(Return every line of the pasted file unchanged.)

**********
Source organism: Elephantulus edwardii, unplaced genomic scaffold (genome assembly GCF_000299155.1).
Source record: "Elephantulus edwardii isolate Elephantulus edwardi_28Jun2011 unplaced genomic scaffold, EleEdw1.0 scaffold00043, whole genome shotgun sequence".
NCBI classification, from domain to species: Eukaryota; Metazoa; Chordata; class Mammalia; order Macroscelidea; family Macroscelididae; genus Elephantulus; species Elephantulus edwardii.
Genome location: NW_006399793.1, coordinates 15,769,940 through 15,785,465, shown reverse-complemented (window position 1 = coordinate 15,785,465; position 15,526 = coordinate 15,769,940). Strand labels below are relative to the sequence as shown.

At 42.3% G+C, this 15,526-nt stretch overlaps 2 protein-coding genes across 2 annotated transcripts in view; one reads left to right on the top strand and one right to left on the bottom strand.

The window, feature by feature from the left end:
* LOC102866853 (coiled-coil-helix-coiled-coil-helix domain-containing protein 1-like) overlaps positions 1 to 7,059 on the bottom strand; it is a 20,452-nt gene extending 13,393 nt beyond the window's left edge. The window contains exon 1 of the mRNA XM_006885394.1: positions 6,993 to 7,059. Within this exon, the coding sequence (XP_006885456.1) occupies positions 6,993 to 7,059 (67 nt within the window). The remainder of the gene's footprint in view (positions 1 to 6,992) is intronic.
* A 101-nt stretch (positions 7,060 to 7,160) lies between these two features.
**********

Source organism: Elephantulus edwardii, unplaced genomic scaffold (genome assembly GCF_000299155.1).
Source record: "Elephantulus edwardii isolate Elephantulus edwardi_28Jun2011 unplaced genomic scaffold, EleEdw1.0 scaffold00043, whole genome shotgun sequence".
NCBI classification, from domain to species: Eukaryota; Metazoa; Chordata; class Mammalia; order Macroscelidea; family Macroscelididae; genus Elephantulus; species Elephantulus edwardii.
Genome location: NW_006399793.1, coordinates 15,769,940 through 15,785,465, shown reverse-complemented (window position 1 = coordinate 15,785,465; position 15,526 = coordinate 15,769,940). Strand labels below are relative to the sequence as shown.

At 42.3% G+C, this 15,526-nt stretch overlaps 2 protein-coding genes across 2 annotated transcripts in view; one reads left to right on the top strand and one right to left on the bottom strand.

The window, feature by feature from the left end:
* LOC102866853 (coiled-coil-helix-coiled-coil-helix domain-containing protein 1-like) overlaps positions 1 to 7,059 on the bottom strand; it is a 20,452-nt gene extending 13,393 nt beyond the window's left edge. The window contains exon 1 of the mRNA XM_006885394.1: positions 6,993 to 7,059. Within this exon, the coding sequence (XP_006885456.1) occupies positions 6,993 to 7,059 (67 nt within the window). The remainder of the gene's footprint in view (positions 1 to 6,992) is intronic.
* A 101-nt stretch (positions 7,060 to 7,160) lies between these two features.